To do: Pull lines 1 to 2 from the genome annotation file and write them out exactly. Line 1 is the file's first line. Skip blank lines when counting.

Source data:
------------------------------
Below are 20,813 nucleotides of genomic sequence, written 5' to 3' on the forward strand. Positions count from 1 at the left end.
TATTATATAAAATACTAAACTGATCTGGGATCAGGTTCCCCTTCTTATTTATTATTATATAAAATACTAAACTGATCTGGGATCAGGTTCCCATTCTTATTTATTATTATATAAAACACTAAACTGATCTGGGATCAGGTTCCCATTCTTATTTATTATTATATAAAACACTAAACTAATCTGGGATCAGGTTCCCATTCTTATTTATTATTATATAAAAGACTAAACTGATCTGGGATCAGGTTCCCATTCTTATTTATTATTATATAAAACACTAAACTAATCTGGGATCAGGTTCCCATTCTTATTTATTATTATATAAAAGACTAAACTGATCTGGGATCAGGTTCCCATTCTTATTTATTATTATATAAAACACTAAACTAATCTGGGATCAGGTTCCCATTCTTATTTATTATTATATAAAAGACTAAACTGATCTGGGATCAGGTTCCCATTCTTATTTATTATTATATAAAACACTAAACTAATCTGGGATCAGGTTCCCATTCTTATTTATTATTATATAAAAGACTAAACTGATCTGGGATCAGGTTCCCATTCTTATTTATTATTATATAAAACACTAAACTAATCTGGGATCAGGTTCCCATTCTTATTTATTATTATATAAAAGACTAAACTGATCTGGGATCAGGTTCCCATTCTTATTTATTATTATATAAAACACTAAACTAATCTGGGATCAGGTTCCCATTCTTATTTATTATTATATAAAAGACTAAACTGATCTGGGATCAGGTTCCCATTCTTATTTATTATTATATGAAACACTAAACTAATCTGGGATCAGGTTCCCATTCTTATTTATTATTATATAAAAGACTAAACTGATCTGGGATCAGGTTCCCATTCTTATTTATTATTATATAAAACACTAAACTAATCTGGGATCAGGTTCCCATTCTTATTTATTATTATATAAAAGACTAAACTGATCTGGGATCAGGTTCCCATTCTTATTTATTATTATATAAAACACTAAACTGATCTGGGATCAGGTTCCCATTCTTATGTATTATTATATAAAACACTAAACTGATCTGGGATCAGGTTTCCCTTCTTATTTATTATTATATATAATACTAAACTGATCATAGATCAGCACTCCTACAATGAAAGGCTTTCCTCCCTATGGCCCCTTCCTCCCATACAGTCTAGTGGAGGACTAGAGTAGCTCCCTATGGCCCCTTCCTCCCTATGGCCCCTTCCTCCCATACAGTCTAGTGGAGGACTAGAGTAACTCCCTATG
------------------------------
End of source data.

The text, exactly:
Below are 20,813 nucleotides of genomic sequence, written 5' to 3' on the forward strand. Positions count from 1 at the left end.
TATTATATAAAATACTAAACTGATCTGGGATCAGGTTCCCCTTCTTATTTATTATTATATAAAATACTAAACTGATCTGGGATCAGGTTCCCATTCTTATTTATTATTATATAAAACACTAAACTGATCTGGGATCAGGTTCCCATTCTTATTTATTATTATATAAAACACTAAACTAATCTGGGATCAGGTTCCCATTCTTATTTATTATTATATAAAAGACTAAACTGATCTGGGATCAGGTTCCCATTCTTATTTATTATTATATAAAACACTAAACTAATCTGGGATCAGGTTCCCATTCTTATTTATTATTATATAAAAGACTAAACTGATCTGGGATCAGGTTCCCATTCTTATTTATTATTATATAAAACACTAAACTAATCTGGGATCAGGTTCCCATTCTTATTTATTATTATATAAAAGACTAAACTGATCTGGGATCAGGTTCCCATTCTTATTTATTATTATATAAAACACTAAACTAATCTGGGATCAGGTTCCCATTCTTATTTATTATTATATAAAAGACTAAACTGATCTGGGATCAGGTTCCCATTCTTATTTATTATTATATAAAACACTAAACTAATCTGGGATCAGGTTCCCATTCTTATTTATTATTATATAAAAGACTAAACTGATCTGGGATCAGGTTCCCATTCTTATTTATTATTATATAAAACACTAAACTAATCTGGGATCAGGTTCCCATTCTTATTTATTATTATATAAAAGACTAAACTGATCTGGGATCAGGTTCCCATTCTTATTTATTATTATATGAAACACTAAACTAATCTGGGATCAGGTTCCCATTCTTATTTATTATTATATAAAAGACTAAACTGATCTGGGATCAGGTTCCCATTCTTATTTATTATTATATAAAACACTAAACTAATCTGGGATCAGGTTCCCATTCTTATTTATTATTATATAAAAGACTAAACTGATCTGGGATCAGGTTCCCATTCTTATTTATTATTATATAAAACACTAAACTGATCTGGGATCAGGTTCCCATTCTTATGTATTATTATATAAAACACTAAACTGATCTGGGATCAGGTTTCCCTTCTTATTTATTATTATATATAATACTAAACTGATCATAGATCAGCACTCCTACAATGAAAGGCTTTCCTCCCTATGGCCCCTTCCTCCCATACAGTCTAGTGGAGGACTAGAGTAGCTCCCTATGGCCCCTTCCTCCCTATGGCCCCTTCCTCCCATACAGTCTAGTGGAGGACTAGAGTAACTCCCTATG